Karachi: The drug manufacturers in Pakistan have warned against banning raw material from India, saying it will weaken the country’s ability to fight the coronavirus pandemic. The Pakistan Pharmaceutical Manufacturers’ Association (PPMA) organised a press conference in Karachi on Monday where they said that import of raw materials for manufacturing medicines should not be stopped from India or any other country.
“At a time when the federal and provincial governments in the country have been in the process of setting up more and more quarantine centres, isolation facilities, and special hospital wards to accommodate Covid-19 cases, there is a dire need to ensure constant supply of essential medicines to treat coronavirus patients,” PPMA senior vice chairman Syed Farooq Bukhari said.
The total number of Covid-19 cases in Pakistan rose to 31,684 on Monday. Out of these, Punjab recorded 11,568 cases, Sindh 12,017, Khyber-Pakhtunkhwa 4,875, Balochistan 2,017, Islamabad 679, Gilgit-Baltistan 442 and Pakistan-occupied Kashmir 86 patients.
A total of 28 more people died in the last 24 hours in the country (between Sunday and Monday), taking the tally of Covid-19 deaths in Pakistan to 667. Another 8,212 recovered so far. But Pakistan began to lift its lockdown despite a surge in the number of Covid-19 positive patients.
On Monday, Prime Minister Khan chaired a meeting on the crisis where he was briefed about the latest efforts to control the spread of the disease in the wake of easing lockdown. According to an official statement, Khan said that “lockdown is being eased in a phased manner according to the situation and to keep a balance between business and health needs”.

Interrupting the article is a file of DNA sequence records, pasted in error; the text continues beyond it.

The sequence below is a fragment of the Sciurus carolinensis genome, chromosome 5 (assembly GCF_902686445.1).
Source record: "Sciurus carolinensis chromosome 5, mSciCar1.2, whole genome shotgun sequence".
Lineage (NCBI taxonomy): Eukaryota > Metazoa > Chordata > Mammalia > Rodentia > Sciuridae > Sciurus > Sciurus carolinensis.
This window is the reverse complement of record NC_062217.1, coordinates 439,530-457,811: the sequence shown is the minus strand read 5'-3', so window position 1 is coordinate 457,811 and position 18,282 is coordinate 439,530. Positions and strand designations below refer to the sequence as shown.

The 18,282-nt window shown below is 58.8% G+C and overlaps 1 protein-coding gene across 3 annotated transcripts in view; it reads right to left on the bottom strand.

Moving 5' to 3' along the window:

Public transport remains shut, but factories and offices have been allowed to resume operations. Restrictions on mosque attendance had already been lifted. Khan, however, asked people to take precautions so that the virus doesn’t run out of control.
Meanwhile, the scientists and doctors criticised the government’s handling of the virus who fear the outbreak will gather pace among a population of more than 200 million and overwhelm the country’s struggling health system. “It will definitely lead to an increase in the number of cases, the number of critical cases,” the secretary of Pakistan’s Young Doctors’ Association, Salman Kazmi, said. “We are concerned about pressure that will come on the hospitals.”
Planning Minister Asad Umar said that initially small markets and shops would be allowed to open, although big malls and other spaces which attract large crowds would remain closed for now. A decision to reopen intercity transport and railways will be taken later, while schools will stay closed until July 15, Umar said.
Khan said the restrictions could be restored if the outbreak worsens, something his critics expect to happen due to what they describe as a confused policy response to the crisis and capitulation to Islamist clerics.